Kidney Donations Should Be Accepted From Older Patients
Kidneys from older donors — living or deceased — can last for at least five years, providing some people on the kidney wait list with another viable option.
Given the choice, most people on the kidney transplant wait list would choose an organ from a younger donor.
But in some cases, receiving a lifesaving kidney from an older donor — alive or deceased — may be better than having no donor at all.
This new thinking is being driven, in part, by the shortage of kidneys available for transplant.
According to the National Kidney Foundation, of the more than 121,000 people in the United States awaiting an organ transplant, about 100,000 are waiting for a new kidney.
New research shows that while a kidney from an older donor may not last as long as one from a younger person, kidneys from older donors can still work long enough to extend a person’s life and get them off dialysis — providing them with a better quality of life.
One such study, published in the Clinical Journal of the American Society of Nephrology (CJASN), found that kidneys from donors aged 50 to 79 years can function for years after transplantation.
Italian researchers looked at 647 cases where kidneys from deceased people were donated. The donors included people over 60 years of age and those between 50 and 59 years who had certain risk factors. These are known as “extended criteria” donors.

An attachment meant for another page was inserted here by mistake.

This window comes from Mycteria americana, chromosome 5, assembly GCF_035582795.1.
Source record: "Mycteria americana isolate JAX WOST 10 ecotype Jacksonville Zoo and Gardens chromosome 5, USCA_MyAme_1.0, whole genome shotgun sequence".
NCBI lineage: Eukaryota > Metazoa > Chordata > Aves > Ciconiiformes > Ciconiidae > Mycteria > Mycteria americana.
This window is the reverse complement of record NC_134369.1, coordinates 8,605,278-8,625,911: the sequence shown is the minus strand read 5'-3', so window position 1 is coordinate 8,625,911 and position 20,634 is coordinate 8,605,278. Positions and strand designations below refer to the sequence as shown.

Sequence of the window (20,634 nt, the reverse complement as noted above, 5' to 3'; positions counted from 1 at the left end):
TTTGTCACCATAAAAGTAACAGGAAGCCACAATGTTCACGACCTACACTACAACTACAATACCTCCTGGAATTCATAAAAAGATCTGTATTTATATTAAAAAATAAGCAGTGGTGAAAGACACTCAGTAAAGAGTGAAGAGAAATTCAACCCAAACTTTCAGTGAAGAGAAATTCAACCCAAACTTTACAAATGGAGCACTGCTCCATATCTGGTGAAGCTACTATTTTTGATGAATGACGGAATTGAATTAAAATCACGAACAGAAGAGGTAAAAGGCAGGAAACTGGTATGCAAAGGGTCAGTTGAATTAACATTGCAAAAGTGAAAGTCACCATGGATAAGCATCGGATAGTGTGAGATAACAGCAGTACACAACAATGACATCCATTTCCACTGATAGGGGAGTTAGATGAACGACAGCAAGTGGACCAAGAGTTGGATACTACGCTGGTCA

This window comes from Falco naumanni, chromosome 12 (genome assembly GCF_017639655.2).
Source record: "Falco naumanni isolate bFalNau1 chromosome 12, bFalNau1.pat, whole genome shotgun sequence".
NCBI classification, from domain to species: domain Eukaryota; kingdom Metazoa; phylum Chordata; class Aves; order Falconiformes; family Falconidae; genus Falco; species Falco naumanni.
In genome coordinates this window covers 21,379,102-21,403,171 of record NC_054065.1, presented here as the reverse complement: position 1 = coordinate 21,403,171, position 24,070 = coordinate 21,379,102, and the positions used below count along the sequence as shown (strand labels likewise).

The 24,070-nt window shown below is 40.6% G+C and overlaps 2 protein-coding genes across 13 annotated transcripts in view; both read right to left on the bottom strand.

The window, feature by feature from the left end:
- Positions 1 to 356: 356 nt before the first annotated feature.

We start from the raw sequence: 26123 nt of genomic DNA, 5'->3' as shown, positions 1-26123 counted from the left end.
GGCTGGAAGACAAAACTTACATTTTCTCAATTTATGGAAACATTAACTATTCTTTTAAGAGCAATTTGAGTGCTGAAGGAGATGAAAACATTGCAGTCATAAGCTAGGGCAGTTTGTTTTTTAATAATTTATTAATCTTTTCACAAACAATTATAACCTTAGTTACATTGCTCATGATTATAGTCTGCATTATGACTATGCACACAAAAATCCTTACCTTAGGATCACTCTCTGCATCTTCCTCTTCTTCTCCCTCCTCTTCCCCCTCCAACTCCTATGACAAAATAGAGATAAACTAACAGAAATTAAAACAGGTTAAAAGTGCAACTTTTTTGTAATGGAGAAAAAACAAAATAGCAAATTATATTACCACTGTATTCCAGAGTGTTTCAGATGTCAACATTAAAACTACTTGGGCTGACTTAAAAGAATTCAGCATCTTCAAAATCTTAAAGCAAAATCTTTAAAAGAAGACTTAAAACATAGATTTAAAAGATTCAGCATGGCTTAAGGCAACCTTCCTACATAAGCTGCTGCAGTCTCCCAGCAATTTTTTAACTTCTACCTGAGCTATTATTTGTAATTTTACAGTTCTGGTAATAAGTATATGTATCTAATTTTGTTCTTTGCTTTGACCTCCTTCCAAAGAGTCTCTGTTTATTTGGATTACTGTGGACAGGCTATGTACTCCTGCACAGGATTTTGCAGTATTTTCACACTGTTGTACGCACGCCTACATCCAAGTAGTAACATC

Five years after a transplant, survival rates, on average, for both the transplanted kidneys and recipients were similar for all age groups.
Between 88 and 90 percent of patients were alive after five years. Also, between 66 and 75 percent of the kidneys were still functioning after five years. Kidney function was similar for all age groups throughout the follow-up period.
However, when a single kidney from a donor over 80 years of age was transplanted, it did not function as long as when both kidneys were transplanted into the same recipient.
“According to these findings,” the authors write, “organs from extremely aged donors represent a resource that should be accurately evaluated.”
One of the biggest concerns about using kidneys from older donors is how well they will function after transplant.
All kidneys being considered for a transplant, though, routinely undergo a number of tests to make sure they will work properly, including special X-rays, blood tests, and biopsies.
This in-depth examination can identify kidneys that are not good candidates for transplant.
In this study, researchers found that many more kidneys from octogenarian donors were discarded before transplantation, compared to the other groups.
Credit goes to Shawn Radcliffe.